7. David Cook & Woon Gyu Choi, 2002. "Liability Dollarization and the Bank Balance Sheet Channel," IMF Working Papers 02/141, International Monetary Fund.
  8. Barry Eichengreen & Ricardo Hausmann, 1999. "Exchange rates and financial fragility," Proceedings - Economic Policy Symposium - Jackson Hole, Federal Reserve Bank of Kansas City, pages 329-368.
  9. Rudiger Dornbusch & Stanley Fischer, 1991. "Moderate Inflation," NBER Working Papers 3896, National Bureau of Economic Research, Inc.
  10. Drazen, Allan & Masson, Paul R, 1994. "Credibility of Policies versus Credibility of Policymakers," The Quarterly Journal of Economics, MIT Press, vol. 109(3), pages 735-54, August.
  11. Leonardo Bartolini & Allan Drazen, 1996. "Capital Account Liberalization as a Signal," NBER Working Papers 5725, National Bureau of Economic Research, Inc.
  12. Ricardo Hausmann & Ugo Panizza & Ernesto H. Stein, 2000. "Why Do Countries Float the Way They Float?," Research Department Publications 4205, Inter-American Development Bank, Research Department.
  13. Rizzo, Jean-Marc, 1998. "The economic determinants of the choice of an exchange rate regime: a probit analysis," Economics Letters, Elsevier, vol. 59(3), pages 283-287, June.
  14. Roberto Chang & Andrés Velasco, 1999. "Liquidity Crises in Emerging Markets: Theory and Policy," Documentos de Trabajo 59, Centro de Economía Aplicada, Universidad de Chile.
  15. Driffill, John & Miller, Marcus, 1993. "Learning and Inflation Convergence in the ERM," Economic Journal, Royal Economic Society, vol. 103(417), pages 369-78, March.
  16. Pierre-Guillaume Méon & Jean-Marc Rizzo, 2002. "The viability of fixed exchange rate commitments: does politics matter? A theoretical and empirical investigation," ULB Institutional Repository 2013/8392, ULB -- Universite Libre de Bruxelles.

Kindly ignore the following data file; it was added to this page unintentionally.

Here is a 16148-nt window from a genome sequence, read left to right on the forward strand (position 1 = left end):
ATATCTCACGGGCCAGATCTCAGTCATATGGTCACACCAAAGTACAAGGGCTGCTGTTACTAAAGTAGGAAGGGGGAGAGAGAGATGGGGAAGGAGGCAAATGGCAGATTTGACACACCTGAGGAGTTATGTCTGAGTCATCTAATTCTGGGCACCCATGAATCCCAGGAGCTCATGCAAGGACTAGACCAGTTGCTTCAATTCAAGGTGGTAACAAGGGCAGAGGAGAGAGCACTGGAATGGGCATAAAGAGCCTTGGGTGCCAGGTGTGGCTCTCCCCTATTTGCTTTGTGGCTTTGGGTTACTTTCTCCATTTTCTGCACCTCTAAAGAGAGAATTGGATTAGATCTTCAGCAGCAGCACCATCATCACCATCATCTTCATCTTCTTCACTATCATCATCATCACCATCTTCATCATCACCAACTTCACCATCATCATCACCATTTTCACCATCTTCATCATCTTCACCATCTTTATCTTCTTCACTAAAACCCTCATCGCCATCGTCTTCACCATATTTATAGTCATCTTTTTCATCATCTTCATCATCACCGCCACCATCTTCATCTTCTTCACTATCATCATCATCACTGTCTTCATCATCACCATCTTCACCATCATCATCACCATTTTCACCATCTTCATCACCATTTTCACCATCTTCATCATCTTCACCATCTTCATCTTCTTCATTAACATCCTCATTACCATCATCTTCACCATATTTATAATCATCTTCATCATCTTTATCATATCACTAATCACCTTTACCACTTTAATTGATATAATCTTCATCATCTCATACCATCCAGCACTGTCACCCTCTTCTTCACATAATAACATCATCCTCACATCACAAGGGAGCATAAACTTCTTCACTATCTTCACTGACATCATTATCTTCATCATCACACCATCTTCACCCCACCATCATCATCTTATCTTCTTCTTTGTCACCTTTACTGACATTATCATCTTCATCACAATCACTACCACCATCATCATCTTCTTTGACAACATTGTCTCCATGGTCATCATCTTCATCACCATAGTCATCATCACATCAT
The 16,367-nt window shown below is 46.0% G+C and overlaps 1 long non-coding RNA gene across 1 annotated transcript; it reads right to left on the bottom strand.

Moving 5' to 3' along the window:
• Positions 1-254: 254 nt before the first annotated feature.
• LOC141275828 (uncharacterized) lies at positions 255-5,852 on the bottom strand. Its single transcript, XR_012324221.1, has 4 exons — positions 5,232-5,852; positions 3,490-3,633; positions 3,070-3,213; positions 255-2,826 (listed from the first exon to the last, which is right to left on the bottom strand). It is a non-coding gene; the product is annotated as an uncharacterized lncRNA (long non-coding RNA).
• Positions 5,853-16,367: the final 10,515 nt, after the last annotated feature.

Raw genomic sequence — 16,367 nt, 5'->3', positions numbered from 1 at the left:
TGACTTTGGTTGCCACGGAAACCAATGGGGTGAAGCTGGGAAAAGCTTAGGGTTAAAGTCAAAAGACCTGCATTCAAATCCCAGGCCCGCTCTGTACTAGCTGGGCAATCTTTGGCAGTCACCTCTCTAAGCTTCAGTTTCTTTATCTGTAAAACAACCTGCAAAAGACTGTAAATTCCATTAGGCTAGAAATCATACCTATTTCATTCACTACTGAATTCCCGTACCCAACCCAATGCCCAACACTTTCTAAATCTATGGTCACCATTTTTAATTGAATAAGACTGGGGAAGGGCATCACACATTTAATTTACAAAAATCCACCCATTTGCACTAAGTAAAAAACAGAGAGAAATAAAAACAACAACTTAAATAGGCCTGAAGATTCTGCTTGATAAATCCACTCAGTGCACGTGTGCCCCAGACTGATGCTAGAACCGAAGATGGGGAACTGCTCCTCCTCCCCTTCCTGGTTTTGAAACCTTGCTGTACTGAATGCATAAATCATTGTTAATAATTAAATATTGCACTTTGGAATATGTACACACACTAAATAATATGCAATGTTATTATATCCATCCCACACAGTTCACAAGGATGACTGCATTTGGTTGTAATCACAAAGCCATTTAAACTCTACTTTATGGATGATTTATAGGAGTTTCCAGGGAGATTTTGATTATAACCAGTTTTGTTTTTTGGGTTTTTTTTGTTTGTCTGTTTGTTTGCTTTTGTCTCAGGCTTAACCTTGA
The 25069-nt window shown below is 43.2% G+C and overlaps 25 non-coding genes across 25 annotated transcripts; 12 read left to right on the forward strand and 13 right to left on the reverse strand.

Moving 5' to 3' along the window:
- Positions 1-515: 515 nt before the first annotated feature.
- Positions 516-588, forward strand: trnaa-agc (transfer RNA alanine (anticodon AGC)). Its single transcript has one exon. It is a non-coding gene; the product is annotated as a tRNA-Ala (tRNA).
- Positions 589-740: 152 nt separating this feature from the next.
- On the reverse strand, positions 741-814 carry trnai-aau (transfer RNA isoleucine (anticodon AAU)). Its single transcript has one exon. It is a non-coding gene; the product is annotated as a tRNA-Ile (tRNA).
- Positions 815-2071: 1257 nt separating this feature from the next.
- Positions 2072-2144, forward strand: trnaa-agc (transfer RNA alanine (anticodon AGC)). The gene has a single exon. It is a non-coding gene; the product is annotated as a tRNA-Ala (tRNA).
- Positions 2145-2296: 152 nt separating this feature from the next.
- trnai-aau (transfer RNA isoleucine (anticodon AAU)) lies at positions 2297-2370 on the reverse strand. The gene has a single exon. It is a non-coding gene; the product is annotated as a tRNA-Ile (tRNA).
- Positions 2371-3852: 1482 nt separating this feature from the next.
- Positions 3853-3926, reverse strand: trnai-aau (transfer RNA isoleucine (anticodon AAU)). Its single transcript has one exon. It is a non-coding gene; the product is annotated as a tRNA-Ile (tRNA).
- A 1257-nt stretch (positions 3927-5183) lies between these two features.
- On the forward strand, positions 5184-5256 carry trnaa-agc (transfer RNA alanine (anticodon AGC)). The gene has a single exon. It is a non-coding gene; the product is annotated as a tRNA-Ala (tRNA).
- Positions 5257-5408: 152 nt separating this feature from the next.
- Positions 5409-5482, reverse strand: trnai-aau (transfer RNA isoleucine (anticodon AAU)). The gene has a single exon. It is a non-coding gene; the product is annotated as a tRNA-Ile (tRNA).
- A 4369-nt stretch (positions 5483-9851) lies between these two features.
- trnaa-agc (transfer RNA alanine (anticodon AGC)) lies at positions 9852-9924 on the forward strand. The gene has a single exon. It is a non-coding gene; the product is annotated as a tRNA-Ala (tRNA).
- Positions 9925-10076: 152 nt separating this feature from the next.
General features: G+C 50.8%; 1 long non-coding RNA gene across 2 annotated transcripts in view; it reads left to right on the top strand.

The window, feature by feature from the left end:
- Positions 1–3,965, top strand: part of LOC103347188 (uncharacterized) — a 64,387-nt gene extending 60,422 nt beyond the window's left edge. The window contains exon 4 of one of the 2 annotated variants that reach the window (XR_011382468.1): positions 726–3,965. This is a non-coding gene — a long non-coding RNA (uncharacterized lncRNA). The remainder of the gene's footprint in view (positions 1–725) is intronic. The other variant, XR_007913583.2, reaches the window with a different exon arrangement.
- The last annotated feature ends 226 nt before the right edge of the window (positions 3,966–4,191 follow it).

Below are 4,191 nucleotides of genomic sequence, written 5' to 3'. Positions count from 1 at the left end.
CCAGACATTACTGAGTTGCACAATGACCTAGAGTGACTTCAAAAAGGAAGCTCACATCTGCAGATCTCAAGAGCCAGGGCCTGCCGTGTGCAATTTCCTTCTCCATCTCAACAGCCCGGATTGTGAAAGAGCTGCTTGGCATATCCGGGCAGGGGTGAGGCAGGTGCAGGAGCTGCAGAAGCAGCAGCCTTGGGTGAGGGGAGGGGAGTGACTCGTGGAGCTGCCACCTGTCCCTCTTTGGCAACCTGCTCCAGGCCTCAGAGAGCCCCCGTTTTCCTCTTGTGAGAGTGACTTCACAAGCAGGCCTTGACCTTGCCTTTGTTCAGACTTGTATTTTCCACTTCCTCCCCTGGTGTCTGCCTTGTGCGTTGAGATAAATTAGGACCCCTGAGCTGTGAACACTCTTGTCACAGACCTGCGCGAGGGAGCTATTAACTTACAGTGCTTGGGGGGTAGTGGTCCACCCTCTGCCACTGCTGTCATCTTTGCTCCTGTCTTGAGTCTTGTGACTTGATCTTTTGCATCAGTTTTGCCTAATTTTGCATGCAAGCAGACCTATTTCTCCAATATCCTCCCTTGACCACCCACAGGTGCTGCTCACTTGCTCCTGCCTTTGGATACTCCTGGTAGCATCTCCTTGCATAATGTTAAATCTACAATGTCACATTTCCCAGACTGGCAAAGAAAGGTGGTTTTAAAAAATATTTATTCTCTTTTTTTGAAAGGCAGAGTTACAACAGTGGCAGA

17. Hoyt Bleakley & Kevin Cowan, 2008. "Corporate Dollar Debt and Depreciations: Much Ado About Nothing?," The Review of Economics and Statistics, MIT Press, vol. 90(4), pages 612-626, November.
  18. Aghion, Philippe & Bacchetta, Philippe & Banerjee, Abhijit, 2004. "A corporate balance-sheet approach to currency crises," Journal of Economic Theory, Elsevier, vol. 119(1), pages 6-30, November.
  19. Sébastien Wälti, 2005. "The duration of fixed exchange rate regimes," Trinity Economics Papers 2000518, Trinity College Dublin, Department of Economics.
  20. Carmen M. Reinhart & Kenneth S. Rogoff, 2002. "The Modern History of Exchange Rate Arrangements: A Reinterpretation," NBER Working Papers 8963, National Bureau of Economic Research, Inc.
  21. Broz, J. Lawrence, 2002. "Political System Transparency and Monetary Commitment Regimes," International Organization, Cambridge University Press, vol. 56(04), pages 861-887, September.
  22. Alberto Alesina & Alexander Wagner, 2003. "Choosing (and reneging on) exchange rate regimes," NBER Working Papers 9809, National Bureau of Economic Research, Inc.
  23. Michael W. Klein & Nancy P. Marion, 1994. "Explaining the Duration of Exchange-Rate Pegs," NBER Working Papers 4651, National Bureau of Economic Research, Inc.
  24. Robert J. Barro & David B. Gordon, 1983. "Rules, Discretion and Reputation in a Model of Monetary Policy," NBER Working Papers 1079, National Bureau of Economic Research, Inc.